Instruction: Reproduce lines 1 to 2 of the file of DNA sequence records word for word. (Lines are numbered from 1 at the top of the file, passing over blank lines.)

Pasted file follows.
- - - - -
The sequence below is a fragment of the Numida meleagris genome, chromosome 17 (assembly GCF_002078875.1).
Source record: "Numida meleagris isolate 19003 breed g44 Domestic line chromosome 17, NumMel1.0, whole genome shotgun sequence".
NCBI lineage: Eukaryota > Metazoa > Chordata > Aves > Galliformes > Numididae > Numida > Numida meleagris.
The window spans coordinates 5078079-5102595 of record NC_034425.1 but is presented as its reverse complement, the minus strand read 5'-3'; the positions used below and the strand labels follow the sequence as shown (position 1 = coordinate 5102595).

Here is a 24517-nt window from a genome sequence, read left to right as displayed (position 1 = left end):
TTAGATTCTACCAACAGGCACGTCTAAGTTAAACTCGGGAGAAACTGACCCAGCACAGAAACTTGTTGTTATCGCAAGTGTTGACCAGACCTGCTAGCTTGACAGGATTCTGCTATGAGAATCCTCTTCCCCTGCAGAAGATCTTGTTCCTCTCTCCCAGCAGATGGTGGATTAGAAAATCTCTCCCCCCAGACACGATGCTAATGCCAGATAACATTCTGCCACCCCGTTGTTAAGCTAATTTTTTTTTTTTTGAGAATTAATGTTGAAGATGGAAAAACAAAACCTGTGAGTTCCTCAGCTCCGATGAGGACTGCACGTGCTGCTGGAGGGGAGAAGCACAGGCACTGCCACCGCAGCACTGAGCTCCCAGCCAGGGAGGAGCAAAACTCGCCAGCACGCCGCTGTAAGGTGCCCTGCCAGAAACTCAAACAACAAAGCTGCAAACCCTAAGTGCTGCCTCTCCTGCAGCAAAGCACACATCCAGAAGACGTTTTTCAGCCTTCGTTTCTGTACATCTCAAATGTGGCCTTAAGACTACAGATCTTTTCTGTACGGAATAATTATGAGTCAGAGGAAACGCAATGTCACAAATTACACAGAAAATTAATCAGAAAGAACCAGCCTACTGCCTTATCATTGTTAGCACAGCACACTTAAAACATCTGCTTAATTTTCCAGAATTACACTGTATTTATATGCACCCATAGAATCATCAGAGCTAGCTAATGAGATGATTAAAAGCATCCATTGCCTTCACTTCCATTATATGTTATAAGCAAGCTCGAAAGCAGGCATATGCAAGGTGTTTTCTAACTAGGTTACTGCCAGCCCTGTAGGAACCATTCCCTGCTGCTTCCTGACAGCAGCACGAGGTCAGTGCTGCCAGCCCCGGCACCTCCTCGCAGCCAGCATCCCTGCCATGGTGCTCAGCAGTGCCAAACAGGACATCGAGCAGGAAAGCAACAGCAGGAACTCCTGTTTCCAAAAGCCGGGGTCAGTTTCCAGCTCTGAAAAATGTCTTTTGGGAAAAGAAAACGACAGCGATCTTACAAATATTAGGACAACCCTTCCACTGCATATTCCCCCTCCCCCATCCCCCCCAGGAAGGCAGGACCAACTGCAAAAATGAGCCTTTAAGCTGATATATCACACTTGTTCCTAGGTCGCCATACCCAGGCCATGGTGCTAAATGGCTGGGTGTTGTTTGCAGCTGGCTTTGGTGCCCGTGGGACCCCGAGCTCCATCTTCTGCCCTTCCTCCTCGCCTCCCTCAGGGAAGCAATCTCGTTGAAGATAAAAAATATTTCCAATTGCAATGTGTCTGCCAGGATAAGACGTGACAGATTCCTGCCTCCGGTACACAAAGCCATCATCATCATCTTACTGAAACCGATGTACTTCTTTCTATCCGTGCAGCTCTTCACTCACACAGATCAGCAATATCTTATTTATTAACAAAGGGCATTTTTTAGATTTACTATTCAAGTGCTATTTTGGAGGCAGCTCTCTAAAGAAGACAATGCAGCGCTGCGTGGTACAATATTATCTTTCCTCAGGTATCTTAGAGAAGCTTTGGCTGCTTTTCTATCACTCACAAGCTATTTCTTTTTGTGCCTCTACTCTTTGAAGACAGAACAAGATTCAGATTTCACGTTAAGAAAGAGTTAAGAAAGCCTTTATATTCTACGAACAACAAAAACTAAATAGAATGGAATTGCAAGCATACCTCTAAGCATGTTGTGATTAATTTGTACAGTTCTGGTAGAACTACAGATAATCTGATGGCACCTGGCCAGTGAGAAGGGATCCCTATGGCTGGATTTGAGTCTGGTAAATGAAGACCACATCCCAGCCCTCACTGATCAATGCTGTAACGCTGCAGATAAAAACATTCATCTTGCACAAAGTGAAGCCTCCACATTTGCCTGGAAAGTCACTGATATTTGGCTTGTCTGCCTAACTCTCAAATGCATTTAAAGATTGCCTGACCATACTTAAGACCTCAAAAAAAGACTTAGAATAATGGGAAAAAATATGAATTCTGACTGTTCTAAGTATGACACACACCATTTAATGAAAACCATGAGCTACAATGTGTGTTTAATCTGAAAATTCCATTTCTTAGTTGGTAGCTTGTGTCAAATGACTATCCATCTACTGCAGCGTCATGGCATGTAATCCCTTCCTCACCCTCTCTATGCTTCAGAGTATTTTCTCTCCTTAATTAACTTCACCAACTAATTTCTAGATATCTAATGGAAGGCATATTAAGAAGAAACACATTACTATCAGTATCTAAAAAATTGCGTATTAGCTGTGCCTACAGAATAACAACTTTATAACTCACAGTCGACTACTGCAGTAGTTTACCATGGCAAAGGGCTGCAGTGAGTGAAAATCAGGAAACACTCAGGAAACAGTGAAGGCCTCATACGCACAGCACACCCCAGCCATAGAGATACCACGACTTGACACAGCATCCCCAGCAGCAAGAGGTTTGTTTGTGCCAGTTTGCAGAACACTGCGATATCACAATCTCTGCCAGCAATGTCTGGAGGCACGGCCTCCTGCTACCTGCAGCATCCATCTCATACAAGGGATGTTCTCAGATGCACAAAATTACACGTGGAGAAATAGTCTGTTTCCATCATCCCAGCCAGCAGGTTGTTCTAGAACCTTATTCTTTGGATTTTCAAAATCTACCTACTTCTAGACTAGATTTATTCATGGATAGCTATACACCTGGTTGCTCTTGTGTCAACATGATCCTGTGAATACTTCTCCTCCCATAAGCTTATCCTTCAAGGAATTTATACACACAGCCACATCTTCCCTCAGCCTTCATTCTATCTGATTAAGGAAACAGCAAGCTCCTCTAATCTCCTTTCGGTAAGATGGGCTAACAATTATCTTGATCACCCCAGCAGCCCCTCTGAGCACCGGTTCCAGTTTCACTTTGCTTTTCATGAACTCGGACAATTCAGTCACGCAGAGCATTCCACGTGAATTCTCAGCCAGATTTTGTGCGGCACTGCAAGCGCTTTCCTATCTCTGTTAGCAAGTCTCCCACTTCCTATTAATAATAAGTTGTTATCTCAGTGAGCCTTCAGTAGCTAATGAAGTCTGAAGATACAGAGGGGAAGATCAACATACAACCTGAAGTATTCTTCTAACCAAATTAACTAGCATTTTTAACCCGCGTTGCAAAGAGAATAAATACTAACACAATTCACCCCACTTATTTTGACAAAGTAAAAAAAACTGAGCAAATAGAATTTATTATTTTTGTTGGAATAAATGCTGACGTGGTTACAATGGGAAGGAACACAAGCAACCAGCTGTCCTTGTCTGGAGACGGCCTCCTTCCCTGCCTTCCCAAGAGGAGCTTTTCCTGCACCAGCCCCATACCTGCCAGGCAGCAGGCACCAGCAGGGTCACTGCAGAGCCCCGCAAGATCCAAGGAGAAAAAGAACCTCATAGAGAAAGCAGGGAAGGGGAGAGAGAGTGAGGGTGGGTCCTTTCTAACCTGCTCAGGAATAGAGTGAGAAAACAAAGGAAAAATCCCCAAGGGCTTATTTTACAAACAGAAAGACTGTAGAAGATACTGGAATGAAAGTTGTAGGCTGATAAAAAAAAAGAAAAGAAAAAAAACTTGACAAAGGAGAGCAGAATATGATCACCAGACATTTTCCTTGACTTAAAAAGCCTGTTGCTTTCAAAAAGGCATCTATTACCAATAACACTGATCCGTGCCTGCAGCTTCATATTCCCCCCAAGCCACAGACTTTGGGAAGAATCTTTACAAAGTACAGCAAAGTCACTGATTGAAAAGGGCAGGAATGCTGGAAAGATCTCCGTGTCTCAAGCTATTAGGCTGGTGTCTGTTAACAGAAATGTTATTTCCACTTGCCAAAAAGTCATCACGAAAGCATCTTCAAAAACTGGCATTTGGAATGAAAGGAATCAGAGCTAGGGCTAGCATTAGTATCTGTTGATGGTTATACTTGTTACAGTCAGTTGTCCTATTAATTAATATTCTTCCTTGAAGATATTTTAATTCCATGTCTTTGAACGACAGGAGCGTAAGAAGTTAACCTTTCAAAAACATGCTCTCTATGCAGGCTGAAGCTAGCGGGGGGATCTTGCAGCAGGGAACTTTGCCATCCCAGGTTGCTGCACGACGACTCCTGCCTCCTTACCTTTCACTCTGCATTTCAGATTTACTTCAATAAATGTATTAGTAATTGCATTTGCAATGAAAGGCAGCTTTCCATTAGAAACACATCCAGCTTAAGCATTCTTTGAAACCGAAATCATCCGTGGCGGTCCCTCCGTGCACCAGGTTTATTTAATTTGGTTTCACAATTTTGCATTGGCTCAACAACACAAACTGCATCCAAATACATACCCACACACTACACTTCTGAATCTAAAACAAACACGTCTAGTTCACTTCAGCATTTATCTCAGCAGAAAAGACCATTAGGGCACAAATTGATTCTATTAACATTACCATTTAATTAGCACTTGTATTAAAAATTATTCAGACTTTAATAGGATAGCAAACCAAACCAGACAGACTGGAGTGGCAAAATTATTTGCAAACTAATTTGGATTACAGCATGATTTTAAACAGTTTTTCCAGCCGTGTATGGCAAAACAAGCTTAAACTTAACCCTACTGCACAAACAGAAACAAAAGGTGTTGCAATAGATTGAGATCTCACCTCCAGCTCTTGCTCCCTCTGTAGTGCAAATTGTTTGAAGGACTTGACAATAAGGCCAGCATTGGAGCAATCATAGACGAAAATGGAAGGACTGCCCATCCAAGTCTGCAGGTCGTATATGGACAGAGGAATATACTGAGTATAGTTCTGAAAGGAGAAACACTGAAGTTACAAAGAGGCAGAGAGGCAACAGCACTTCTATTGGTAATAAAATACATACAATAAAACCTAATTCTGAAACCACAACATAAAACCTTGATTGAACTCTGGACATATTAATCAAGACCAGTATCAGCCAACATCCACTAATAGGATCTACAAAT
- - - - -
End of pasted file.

The sequence below is a fragment of the Numida meleagris genome, chromosome 17 (assembly GCF_002078875.1).
Source record: "Numida meleagris isolate 19003 breed g44 Domestic line chromosome 17, NumMel1.0, whole genome shotgun sequence".